Did you know that 2010 marks the bicentennial of the start of the Mexican War of Independence, which led to the country's split from Spain? Did you know that 2010 marks the centennial of the Mexican Revolution?
Do you know anything about Mexican history?
If not, and if you live in Tucson, then shame on you. Considering that our city was part of Mexico until 1854—and that Mexican culture is an integral part of ours—we should all be at least a little educated about our neighbor to the south.
Fortunately for us, we have the Arizona State Museum—one of the few places in the United States that has sufficient collections, as well as experts, to tell Mexico's story properly. Its newest exhibit, Many Mexicos: Vistas de la Frontera, gives viewers a sweeping look at Mexico's history—or, we should say, histories—from the pre-Colombian period to the present. Viewers walking through the exhibit will travel through time as they learn about the ancient, complex societies of the Maya and Aztecs; the arrival of Spanish conquistadors; nation-state forging in the 1800s; the revolutionary call to arms of Pancho Villa and Emiliano Zapata; and the turbulent Mexican politics of today.
It's a lot of information to absorb, but don't worry—the exhibit is comprised of a whopping 300 objects with rich interpretation that will make your Mexican-history lesson exciting. Checking out a real Mayan corn vessel, you'll learn about the fascinating rituals, beliefs and lifestyles associated with the complex civilization that is credited with creating the only known fully developed written language of the pre-Colombian Americas. Viewing Spanish colonial retablos, or devotional paintings, you'll see the same beautiful, iconic images that Spanish missionaries first brought to New Spain to venerate saints, recount religious stories or give thanks to religious figures.
The exhibit also includes artifacts and accessories once belonging to famous Mexican historical figures, like a sword and uniform belonging to Gen. Antonio López de Santa Anna, the cork-legged, charismatic caudillo (military leader) whose turbulent 40-year political career included signing the Plan de Casa Mata to abolish the monarchy in Mexico, acting as president of the country 11 nonconsecutive times over a period of 22 years, and leading forces that killed hundreds of Texans at the Battle of the Alamo in 1836. You can see a ring worn by Emperor Maximilian I, who reigned over the Second Mexican Empire from 1864 to 1867; a brooch that once adorned his wife, Empress Carlota; and a sombrero that might have sat on Pancho Villa's head as he lead Villistas in seizing hacienda land for distribution to peasants and soldiers during the Revolution.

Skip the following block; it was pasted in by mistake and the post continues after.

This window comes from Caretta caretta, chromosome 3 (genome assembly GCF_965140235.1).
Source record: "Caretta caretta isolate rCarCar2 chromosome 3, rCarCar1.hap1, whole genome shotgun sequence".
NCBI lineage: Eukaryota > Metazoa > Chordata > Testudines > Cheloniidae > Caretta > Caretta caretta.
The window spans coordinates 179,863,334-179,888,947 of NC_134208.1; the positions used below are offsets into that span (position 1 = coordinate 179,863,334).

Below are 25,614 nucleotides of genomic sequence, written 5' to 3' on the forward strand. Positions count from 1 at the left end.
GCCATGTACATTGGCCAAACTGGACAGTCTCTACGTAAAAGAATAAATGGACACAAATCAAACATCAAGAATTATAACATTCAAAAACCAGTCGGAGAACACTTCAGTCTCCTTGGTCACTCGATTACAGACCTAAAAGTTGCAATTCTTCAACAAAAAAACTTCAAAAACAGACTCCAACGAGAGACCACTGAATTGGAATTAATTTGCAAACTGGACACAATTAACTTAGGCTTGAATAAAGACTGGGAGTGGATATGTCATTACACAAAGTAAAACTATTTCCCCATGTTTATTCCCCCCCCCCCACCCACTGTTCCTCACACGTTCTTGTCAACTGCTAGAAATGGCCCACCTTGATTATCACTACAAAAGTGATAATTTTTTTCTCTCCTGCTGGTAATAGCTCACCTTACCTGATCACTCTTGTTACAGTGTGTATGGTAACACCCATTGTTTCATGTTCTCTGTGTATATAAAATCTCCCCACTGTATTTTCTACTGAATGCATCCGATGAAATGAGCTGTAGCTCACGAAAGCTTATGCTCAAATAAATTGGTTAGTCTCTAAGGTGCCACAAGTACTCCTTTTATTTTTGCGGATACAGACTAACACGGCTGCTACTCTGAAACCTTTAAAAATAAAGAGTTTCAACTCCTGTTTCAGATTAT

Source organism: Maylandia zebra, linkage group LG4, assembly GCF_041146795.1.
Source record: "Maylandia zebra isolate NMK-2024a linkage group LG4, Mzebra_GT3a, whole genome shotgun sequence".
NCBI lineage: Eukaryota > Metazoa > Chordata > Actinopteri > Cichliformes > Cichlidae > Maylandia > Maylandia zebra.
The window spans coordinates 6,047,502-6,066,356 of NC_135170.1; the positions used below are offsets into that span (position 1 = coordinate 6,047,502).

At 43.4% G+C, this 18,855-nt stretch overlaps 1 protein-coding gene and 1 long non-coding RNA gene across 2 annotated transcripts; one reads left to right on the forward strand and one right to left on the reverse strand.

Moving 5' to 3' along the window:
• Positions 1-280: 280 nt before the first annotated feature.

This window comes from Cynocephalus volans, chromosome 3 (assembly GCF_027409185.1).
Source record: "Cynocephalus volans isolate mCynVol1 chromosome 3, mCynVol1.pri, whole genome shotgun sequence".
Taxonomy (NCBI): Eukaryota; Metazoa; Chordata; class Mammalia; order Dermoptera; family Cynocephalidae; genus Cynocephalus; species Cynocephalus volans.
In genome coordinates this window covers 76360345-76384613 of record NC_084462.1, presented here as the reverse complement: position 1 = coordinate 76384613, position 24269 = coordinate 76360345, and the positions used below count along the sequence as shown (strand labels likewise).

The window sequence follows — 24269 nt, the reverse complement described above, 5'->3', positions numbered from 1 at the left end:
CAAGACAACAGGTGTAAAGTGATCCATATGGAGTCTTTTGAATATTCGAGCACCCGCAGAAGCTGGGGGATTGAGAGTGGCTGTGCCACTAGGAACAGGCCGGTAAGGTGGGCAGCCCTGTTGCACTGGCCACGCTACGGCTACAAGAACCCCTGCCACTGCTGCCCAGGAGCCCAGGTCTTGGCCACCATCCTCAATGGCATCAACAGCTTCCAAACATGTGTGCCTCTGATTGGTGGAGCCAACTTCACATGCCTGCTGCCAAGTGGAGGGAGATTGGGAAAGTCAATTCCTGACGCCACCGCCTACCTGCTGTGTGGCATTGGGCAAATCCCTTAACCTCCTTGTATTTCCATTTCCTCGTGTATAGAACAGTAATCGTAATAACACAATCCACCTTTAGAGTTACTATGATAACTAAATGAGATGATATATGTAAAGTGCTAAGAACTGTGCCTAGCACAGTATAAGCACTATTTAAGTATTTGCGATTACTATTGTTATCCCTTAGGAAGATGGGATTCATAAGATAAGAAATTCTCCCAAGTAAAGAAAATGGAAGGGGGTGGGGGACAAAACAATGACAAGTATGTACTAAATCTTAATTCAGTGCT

What makes this exhibit all the more relevant for Tucsonans is that it depicts Mexican history from the perspective of the border region. During the pre-Colombian period, the Arizona-Mexico border area made up the upper limit of Mesoamerica; after the conquest of Mexico, it evolved into the northern frontier of Spanish-Indian relations. Interactions among nations, nation-states, groups and individuals—from commercial exchanges to clashes—have helped shape the current political climate ever since the international border was first solidified. Understanding the region's history can be a significant boon in sorting out the controversies and conflicts surrounding it today.
"Local stories reflect a larger Mexican story," said Dr. Michael Brescia, the museum's associate curator of ethnohistory and co-author of two books on the history of Mexico. "With this exhibit, you'll not only see 300 objects that will dazzle you and assault your senses; there's also a lot of good interpretation. ... We want all visitors to fully appreciate the broad sweep of the Mexican experience."